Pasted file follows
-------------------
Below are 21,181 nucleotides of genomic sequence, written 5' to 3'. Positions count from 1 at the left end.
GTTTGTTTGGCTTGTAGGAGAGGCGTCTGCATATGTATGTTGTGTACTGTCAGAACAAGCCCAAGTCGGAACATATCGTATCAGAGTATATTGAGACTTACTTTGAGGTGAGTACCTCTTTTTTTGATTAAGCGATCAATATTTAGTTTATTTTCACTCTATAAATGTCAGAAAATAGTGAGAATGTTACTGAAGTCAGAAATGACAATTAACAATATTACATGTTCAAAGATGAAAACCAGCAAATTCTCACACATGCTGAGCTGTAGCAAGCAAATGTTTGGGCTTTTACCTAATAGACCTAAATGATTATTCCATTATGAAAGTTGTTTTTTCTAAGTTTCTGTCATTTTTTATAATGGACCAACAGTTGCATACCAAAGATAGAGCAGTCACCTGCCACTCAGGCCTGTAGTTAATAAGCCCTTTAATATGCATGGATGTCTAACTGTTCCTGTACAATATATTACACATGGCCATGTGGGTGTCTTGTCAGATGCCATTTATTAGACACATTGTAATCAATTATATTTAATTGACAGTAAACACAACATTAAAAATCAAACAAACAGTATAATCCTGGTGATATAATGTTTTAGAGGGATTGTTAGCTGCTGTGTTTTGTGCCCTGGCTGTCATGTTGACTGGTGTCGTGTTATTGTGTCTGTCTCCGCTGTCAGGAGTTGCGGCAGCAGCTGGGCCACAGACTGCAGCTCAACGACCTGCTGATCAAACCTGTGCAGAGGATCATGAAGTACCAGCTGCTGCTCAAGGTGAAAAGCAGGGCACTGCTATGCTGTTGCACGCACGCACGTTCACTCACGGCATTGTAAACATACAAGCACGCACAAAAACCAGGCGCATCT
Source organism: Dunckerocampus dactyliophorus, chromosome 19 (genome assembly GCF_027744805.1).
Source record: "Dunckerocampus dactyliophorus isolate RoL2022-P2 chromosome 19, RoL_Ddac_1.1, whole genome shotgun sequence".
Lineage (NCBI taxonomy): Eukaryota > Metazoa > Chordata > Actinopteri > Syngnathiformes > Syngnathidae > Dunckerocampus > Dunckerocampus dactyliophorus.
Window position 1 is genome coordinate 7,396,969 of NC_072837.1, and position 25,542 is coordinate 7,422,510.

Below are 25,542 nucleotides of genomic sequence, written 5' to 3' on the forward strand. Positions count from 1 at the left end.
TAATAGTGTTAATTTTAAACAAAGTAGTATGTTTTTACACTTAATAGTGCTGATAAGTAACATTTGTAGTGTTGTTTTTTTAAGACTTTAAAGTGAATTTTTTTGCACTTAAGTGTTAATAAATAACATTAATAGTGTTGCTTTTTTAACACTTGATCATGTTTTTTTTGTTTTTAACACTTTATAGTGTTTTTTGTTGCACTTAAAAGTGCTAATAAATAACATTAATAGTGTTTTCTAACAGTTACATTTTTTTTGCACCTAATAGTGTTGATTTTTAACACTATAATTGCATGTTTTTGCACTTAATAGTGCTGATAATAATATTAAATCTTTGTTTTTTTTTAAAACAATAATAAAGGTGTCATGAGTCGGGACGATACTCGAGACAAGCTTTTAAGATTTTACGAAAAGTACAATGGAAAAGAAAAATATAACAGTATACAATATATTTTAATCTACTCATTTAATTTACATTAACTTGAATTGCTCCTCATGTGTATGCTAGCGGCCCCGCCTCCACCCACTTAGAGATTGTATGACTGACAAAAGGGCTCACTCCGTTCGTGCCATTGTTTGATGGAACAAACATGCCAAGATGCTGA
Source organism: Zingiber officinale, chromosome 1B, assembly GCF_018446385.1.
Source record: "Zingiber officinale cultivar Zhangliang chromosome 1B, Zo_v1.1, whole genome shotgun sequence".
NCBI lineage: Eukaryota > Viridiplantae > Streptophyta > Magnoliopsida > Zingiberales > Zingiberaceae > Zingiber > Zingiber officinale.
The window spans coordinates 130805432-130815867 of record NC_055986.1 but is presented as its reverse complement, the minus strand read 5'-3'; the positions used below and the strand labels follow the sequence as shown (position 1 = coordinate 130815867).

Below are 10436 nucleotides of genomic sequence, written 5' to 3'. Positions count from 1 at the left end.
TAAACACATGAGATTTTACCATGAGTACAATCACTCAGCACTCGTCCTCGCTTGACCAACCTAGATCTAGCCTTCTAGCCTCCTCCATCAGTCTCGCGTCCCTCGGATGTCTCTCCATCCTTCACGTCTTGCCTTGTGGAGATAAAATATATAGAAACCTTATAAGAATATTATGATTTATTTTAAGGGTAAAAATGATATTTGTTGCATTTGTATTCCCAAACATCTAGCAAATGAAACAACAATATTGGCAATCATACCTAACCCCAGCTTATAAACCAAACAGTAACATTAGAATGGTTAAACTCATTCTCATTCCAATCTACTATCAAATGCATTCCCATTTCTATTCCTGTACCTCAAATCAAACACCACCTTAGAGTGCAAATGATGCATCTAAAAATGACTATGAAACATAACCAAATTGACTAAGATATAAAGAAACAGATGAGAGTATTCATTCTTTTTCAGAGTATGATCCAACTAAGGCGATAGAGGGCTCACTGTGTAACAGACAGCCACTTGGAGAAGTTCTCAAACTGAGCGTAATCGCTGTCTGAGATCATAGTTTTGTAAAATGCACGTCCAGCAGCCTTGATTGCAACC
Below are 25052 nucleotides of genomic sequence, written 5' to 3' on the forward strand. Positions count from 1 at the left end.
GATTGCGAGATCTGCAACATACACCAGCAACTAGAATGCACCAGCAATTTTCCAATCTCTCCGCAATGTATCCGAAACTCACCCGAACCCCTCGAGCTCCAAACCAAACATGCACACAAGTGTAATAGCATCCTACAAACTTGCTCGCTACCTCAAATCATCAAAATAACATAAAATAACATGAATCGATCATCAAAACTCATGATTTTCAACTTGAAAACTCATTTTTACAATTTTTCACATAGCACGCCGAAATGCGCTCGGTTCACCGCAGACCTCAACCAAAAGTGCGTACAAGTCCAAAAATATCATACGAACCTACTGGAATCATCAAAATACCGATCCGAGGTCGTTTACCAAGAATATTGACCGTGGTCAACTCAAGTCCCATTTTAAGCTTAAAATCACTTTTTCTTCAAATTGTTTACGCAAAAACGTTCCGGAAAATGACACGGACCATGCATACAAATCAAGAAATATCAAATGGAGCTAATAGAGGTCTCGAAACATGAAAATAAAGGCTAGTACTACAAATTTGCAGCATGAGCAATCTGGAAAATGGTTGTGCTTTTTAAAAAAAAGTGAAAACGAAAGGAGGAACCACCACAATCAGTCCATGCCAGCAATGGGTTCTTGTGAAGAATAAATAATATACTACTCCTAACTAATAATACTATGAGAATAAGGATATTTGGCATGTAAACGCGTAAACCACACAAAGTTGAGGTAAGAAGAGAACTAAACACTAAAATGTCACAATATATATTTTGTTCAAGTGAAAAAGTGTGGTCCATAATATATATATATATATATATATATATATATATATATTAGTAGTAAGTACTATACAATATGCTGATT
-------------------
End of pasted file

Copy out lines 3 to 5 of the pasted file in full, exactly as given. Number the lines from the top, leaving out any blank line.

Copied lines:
Source organism: Dunckerocampus dactyliophorus, chromosome 19 (genome assembly GCF_027744805.1).
Source record: "Dunckerocampus dactyliophorus isolate RoL2022-P2 chromosome 19, RoL_Ddac_1.1, whole genome shotgun sequence".
Lineage (NCBI taxonomy): Eukaryota > Metazoa > Chordata > Actinopteri > Syngnathiformes > Syngnathidae > Dunckerocampus > Dunckerocampus dactyliophorus.